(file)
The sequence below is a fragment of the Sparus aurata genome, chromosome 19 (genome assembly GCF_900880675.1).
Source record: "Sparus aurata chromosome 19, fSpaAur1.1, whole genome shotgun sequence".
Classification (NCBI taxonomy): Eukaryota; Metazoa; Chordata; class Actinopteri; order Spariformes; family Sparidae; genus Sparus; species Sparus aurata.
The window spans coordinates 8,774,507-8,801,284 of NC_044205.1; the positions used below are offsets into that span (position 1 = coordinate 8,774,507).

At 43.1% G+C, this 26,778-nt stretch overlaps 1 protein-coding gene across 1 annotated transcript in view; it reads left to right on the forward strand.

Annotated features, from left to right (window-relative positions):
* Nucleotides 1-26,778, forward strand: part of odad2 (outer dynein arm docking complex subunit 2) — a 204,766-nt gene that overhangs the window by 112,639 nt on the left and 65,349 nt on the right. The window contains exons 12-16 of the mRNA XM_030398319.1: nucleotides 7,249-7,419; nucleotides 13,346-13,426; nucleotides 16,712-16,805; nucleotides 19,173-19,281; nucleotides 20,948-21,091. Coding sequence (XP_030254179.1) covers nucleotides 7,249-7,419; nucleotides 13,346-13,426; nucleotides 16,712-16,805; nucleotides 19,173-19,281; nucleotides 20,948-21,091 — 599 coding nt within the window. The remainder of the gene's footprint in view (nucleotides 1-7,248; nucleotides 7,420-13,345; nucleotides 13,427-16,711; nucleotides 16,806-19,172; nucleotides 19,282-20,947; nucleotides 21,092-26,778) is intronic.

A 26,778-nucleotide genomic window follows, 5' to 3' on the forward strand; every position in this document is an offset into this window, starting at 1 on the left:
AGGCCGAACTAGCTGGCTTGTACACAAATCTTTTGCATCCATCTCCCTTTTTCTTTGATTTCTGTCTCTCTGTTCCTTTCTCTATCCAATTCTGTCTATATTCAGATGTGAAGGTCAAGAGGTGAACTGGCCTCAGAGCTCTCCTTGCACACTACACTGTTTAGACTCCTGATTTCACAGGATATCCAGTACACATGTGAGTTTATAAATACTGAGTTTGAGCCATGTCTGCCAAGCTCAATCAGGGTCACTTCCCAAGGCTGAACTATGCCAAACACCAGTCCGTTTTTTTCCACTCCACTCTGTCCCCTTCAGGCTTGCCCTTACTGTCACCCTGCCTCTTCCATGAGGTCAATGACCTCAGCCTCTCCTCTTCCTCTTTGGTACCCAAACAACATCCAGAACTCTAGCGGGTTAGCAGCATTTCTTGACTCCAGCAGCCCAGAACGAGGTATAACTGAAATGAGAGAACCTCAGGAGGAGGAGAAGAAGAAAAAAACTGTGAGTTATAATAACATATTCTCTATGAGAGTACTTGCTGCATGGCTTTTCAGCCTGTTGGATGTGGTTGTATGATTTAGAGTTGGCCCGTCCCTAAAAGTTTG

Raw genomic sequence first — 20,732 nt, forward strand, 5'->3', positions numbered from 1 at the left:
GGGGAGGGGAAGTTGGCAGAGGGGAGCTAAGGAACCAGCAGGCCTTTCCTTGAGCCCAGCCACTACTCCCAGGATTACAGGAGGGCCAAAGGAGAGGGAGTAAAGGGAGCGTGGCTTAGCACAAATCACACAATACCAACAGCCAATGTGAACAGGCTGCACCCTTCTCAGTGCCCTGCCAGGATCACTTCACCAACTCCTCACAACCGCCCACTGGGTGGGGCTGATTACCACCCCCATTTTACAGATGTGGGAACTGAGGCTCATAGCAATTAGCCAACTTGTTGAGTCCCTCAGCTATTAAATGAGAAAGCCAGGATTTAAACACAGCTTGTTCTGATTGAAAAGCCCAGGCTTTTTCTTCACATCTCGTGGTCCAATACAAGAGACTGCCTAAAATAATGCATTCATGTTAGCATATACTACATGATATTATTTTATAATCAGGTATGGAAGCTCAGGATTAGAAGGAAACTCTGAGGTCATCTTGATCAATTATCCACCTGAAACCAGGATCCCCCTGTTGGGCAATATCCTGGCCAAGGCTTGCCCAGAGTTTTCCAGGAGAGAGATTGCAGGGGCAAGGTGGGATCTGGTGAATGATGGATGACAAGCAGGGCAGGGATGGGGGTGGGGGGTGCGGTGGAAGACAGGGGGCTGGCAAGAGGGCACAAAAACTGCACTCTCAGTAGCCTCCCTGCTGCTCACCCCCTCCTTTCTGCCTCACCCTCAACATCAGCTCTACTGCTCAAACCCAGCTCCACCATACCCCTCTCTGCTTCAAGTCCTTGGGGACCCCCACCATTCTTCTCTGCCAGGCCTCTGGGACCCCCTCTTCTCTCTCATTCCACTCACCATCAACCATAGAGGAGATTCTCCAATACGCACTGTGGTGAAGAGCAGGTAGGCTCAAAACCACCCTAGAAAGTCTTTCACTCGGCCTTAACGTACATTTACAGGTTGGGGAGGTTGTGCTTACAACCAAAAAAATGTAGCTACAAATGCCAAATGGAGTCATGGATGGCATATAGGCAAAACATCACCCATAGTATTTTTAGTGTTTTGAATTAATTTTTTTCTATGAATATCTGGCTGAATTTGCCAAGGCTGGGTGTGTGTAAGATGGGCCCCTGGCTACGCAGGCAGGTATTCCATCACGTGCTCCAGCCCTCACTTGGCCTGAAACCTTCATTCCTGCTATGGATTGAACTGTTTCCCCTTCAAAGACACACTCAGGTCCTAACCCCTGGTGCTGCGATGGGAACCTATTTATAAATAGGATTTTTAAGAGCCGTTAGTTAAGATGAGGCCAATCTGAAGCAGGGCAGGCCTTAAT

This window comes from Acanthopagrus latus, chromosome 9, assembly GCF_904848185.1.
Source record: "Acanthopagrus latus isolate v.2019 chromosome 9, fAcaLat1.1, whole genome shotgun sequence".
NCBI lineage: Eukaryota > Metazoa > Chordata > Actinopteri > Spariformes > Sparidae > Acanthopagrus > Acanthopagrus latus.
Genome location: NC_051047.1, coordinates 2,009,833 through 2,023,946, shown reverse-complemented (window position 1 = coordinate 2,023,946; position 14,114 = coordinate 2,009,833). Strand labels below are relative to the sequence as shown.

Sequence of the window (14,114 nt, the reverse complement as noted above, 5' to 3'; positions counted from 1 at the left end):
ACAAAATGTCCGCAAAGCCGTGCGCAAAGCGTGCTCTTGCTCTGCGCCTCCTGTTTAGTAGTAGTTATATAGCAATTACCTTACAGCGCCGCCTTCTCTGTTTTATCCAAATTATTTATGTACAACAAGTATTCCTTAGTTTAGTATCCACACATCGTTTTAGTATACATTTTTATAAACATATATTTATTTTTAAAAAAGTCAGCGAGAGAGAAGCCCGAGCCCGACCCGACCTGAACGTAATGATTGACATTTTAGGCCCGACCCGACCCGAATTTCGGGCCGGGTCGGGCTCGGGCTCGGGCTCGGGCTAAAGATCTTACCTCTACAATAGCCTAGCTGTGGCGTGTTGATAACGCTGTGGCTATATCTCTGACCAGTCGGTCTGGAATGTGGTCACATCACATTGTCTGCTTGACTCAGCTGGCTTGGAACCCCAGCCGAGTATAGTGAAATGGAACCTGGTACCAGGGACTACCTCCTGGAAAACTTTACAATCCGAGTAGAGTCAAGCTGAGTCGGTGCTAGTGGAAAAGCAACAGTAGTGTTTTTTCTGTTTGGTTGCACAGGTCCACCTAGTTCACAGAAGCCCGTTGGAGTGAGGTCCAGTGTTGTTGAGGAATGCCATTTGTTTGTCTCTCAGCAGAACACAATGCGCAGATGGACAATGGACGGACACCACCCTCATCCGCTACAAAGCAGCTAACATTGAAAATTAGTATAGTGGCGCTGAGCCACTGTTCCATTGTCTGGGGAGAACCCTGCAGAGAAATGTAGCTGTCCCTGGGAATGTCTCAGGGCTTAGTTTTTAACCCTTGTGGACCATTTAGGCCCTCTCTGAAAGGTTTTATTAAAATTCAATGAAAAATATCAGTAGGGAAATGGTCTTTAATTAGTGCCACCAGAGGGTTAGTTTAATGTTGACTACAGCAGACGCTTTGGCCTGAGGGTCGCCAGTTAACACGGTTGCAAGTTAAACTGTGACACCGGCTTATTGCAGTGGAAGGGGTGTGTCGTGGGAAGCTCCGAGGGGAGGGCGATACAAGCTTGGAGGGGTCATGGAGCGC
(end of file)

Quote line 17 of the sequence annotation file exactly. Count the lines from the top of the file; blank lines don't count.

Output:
ACAAAATGTCCGCAAAGCCGTGCGCAAAGCGTGCTCTTGCTCTGCGCCTCCTGTTTAGTAGTAGTTATATAGCAATTACCTTACAGCGCCGCCTTCTCTGTTTTATCCAAATTATTTATGTACAACAAGTATTCCTTAGTTTAGTATCCACACATCGTTTTAGTATACATTTTTATAAACATATATTTATTTTTAAAAAAGTCAGCGAGAGAGAAGCCCGAGCCCGACCCGACCTGAACGTAATGATTGACATTTTAGGCCCGACCCGACCCGAATTTCGGGCCGGGTCGGGCTCGGGCTCGGGCTCGGGCTAAAGATCTTACCTCTACAATAGCCTAGCTGTGGCGTGTTGATAACGCTGTGGCTATATCTCTGACCAGTCGGTCTGGAATGTGGTCACATCACATTGTCTGCTTGACTCAGCTGGCTTGGAACCCCAGCCGAGTATAGTGAAATGGAACCTGGTACCAGGGACTACCTCCTGGAAAACTTTACAATCCGAGTAGAGTCAAGCTGAGTCGGTGCTAGTGGAAAAGCAACAGTAGTGTTTTTTCTGTTTGGTTGCACAGGTCCACCTAGTTCACAGAAGCCCGTTGGAGTGAGGTCCAGTGTTGTTGAGGAATGCCATTTGTTTGTCTCTCAGCAGAACACAATGCGCAGATGGACAATGGACGGACACCACCCTCATCCGCTACAAAGCAGCTAACATTGAAAATTAGTATAGTGGCGCTGAGCCACTGTTCCATTGTCTGGGGAGAACCCTGCAGAGAAATGTAGCTGTCCCTGGGAATGTCTCAGGGCTTAGTTTTTAACCCTTGTGGACCATTTAGGCCCTCTCTGAAAGGTTTTATTAAAATTCAATGAAAAATATCAGTAGGGAAATGGTCTTTAATTAGTGCCACCAGAGGGTTAGTTTAATGTTGACTACAGCAGACGCTTTGGCCTGAGGGTCGCCAGTTAACACGGTTGCAAGTTAAACTGTGACACCGGCTTATTGCAGTGGAAGGGGTGTGTCGTGGGAAGCTCCGAGGGGAGGGCGATACAAGCTTGGAGGGGTCATGGAGCGC